Cold and dry climates may also lead to increased oil production as the skin tries to compensate for the lack of moisture.

Woman washing her face

What is Holistic Skincare?

Welcome to a journey of self-care that goes BEYOND the surface!

And, if you’re anything like me, get ready to be obsessed with thinking about how EVERYTHING we do impacts the skin we’re in!

Oily skin can be a signal from your body that it’s time to reevaluate your skincare routine and embrace a holistic approach to nourishing your skin.

The definition of ‘holistic’ is to think about the WHOLE person rather than just the symptom; holistic skincare considers every detail of the daily experience of an individual to benefit their skin’s health from the inside out.

This is all about understanding that everything in your body, mind, and environment is connected and impacts your overall health and wellness (which directly impacts the skin’s appearance).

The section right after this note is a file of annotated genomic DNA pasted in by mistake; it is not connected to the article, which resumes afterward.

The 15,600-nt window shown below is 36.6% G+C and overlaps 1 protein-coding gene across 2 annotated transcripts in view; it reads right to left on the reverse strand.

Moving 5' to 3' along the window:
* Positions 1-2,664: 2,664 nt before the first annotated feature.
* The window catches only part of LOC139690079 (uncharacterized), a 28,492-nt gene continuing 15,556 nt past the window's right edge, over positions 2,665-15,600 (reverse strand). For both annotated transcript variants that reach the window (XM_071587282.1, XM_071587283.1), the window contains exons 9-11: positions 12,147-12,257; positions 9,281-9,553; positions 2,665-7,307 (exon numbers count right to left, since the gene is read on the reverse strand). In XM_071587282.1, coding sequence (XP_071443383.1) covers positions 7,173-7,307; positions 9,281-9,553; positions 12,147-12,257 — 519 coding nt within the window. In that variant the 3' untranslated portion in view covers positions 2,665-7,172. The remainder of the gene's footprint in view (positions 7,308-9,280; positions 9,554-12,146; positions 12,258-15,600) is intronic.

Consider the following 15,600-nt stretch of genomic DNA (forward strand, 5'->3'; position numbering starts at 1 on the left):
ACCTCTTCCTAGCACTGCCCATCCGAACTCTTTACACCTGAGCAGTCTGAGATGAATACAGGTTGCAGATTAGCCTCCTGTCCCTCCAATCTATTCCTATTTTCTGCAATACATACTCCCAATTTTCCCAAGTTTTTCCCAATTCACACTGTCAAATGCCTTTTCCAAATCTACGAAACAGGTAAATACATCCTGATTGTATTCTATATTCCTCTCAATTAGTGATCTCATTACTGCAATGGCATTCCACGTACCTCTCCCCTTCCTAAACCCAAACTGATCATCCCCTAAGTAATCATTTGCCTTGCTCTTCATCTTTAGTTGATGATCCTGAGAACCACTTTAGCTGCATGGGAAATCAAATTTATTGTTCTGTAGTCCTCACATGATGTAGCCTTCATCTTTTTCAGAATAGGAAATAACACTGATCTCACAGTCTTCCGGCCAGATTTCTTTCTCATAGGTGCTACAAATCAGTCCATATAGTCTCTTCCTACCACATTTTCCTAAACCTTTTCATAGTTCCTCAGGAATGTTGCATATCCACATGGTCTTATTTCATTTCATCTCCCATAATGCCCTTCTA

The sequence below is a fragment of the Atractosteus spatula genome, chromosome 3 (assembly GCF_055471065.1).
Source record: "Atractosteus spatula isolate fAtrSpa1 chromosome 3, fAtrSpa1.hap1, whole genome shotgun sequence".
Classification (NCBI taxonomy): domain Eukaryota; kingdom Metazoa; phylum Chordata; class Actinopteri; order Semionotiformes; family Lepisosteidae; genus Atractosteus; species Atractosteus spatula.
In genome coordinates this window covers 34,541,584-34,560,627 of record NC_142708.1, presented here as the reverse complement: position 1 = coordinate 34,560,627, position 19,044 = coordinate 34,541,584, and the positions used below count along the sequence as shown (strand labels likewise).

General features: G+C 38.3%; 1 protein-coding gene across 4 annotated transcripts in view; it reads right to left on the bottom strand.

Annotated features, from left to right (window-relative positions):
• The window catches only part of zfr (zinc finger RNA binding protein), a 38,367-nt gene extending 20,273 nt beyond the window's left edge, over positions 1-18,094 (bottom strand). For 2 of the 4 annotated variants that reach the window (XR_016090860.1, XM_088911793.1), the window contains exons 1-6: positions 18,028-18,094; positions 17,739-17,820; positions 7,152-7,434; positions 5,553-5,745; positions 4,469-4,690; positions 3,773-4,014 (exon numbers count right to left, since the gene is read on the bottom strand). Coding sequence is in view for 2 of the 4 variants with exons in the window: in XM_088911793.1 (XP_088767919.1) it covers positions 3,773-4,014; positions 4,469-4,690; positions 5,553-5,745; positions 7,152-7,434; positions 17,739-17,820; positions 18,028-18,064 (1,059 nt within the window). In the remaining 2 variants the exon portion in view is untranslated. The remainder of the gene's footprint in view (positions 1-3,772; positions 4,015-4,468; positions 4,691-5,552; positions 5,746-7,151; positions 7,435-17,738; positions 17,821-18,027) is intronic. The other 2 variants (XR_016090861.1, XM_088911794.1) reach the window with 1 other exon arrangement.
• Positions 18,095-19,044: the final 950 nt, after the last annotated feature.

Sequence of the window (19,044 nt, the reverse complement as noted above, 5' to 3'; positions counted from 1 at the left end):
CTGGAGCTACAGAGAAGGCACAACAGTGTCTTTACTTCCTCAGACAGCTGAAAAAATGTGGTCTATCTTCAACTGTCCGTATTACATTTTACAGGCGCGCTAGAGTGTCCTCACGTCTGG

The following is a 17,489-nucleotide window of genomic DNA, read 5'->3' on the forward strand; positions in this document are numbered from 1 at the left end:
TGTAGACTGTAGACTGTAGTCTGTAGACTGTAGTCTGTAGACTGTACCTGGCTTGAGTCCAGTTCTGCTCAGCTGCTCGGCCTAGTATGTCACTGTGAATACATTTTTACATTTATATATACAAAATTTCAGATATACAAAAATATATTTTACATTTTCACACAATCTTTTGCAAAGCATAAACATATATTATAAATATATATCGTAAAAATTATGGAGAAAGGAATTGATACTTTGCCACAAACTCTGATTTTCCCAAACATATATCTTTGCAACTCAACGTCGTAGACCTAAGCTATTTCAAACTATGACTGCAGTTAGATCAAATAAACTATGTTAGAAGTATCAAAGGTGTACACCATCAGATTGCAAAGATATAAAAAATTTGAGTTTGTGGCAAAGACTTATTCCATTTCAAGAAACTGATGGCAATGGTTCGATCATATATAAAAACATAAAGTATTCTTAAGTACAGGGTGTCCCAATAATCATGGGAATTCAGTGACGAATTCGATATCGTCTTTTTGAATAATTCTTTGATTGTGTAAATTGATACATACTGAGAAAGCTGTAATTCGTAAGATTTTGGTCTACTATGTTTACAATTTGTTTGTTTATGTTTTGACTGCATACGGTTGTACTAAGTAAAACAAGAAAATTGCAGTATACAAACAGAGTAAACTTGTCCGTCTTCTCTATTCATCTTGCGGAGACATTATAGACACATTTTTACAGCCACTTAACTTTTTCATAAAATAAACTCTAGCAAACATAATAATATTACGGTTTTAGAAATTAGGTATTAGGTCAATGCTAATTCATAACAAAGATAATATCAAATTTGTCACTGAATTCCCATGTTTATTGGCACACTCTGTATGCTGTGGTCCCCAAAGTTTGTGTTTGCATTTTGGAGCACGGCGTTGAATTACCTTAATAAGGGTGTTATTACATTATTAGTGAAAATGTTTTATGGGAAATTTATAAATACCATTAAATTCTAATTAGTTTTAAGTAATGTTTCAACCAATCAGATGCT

Holistic skincare goes far beyond just using the ‘right’ type of product for your skin, and includes all of the following for a well-rounded skincare regimen:

  • Plant-based skincare products
  • Proper hydration
  • Regular exercise
  • A whole-food diet
  • Deep sleep
  • Stress management
  • Mindfulness practice

We’ll cover many of these in this post to manage oily skin, but if you’d like a PDF overview, be sure to download the super-approachable guide below:

Best Natural Ingredients for Oily Skin